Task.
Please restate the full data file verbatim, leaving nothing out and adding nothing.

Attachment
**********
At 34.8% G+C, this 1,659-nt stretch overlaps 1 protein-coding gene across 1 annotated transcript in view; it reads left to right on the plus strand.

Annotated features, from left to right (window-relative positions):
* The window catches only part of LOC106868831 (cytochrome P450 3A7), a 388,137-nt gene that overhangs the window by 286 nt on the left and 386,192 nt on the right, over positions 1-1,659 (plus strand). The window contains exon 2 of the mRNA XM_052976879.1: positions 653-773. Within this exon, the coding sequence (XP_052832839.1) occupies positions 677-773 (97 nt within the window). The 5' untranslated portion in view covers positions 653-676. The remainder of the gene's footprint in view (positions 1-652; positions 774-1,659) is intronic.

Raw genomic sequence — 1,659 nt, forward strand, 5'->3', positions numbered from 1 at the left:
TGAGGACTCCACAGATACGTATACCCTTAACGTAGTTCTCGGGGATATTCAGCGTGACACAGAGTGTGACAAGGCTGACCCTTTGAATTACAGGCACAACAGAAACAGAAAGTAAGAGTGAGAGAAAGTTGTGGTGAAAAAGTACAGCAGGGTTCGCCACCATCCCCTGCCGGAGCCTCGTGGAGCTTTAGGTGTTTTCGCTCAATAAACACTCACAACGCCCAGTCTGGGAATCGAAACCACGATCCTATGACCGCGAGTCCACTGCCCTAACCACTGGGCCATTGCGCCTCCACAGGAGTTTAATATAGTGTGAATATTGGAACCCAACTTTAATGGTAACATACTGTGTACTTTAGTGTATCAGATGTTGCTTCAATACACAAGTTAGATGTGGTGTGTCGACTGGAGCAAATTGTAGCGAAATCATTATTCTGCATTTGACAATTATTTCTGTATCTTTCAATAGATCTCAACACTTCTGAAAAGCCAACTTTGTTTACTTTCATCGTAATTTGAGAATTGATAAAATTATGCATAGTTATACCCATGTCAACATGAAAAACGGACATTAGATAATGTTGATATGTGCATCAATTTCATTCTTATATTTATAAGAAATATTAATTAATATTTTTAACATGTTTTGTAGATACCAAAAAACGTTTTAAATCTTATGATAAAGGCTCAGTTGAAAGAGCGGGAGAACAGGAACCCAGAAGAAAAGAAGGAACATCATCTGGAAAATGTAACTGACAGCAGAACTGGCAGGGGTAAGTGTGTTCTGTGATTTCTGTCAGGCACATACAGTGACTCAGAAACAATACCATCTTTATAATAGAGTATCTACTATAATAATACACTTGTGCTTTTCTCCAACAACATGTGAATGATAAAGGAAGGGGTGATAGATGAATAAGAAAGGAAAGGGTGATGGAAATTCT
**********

At 34.8% G+C, this 1,659-nt stretch overlaps 1 protein-coding gene across 1 annotated transcript in view; it reads left to right on the plus strand.

Annotated features, from left to right (window-relative positions):
* The window catches only part of LOC106868831 (cytochrome P450 3A7), a 388,137-nt gene that overhangs the window by 286 nt on the left and 386,192 nt on the right, over positions 1-1,659 (plus strand). The window contains exon 2 of the mRNA XM_052976879.1: positions 653-773. Within this exon, the coding sequence (XP_052832839.1) occupies positions 677-773 (97 nt within the window). The 5' untranslated portion in view covers positions 653-676. The remainder of the gene's footprint in view (positions 1-652; positions 774-1,659) is intronic.

Raw genomic sequence — 1,659 nt, forward strand, 5'->3', positions numbered from 1 at the left:
TGAGGACTCCACAGATACGTATACCCTTAACGTAGTTCTCGGGGATATTCAGCGTGACACAGAGTGTGACAAGGCTGACCCTTTGAATTACAGGCACAACAGAAACAGAAAGTAAGAGTGAGAGAAAGTTGTGGTGAAAAAGTACAGCAGGGTTCGCCACCATCCCCTGCCGGAGCCTCGTGGAGCTTTAGGTGTTTTCGCTCAATAAACACTCACAACGCCCAGTCTGGGAATCGAAACCACGATCCTATGACCGCGAGTCCACTGCCCTAACCACTGGGCCATTGCGCCTCCACAGGAGTTTAATATAGTGTGAATATTGGAACCCAACTTTAATGGTAACATACTGTGTACTTTAGTGTATCAGATGTTGCTTCAATACACAAGTTAGATGTGGTGTGTCGACTGGAGCAAATTGTAGCGAAATCATTATTCTGCATTTGACAATTATTTCTGTATCTTTCAATAGATCTCAACACTTCTGAAAAGCCAACTTTGTTTACTTTCATCGTAATTTGAGAATTGATAAAATTATGCATAGTTATACCCATGTCAACATGAAAAACGGACATTAGATAATGTTGATATGTGCATCAATTTCATTCTTATATTTATAAGAAATATTAATTAATATTTTTAACATGTTTTGTAGATACCAAAAAACGTTTTAAATCTTATGATAAAGGCTCAGTTGAAAGAGCGGGAGAACAGGAACCCAGAAGAAAAGAAGGAACATCATCTGGAAAATGTAACTGACAGCAGAACTGGCAGGGGTAAGTGTGTTCTGTGATTTCTGTCAGGCACATACAGTGACTCAGAAACAATACCATCTTTATAATAGAGTATCTACTATAATAATACACTTGTGCTTTTCTCCAACAACATGTGAATGATAAAGGAAGGGGTGATAGATGAATAAGAAAGGAAAGGGTGATGGAAATTCT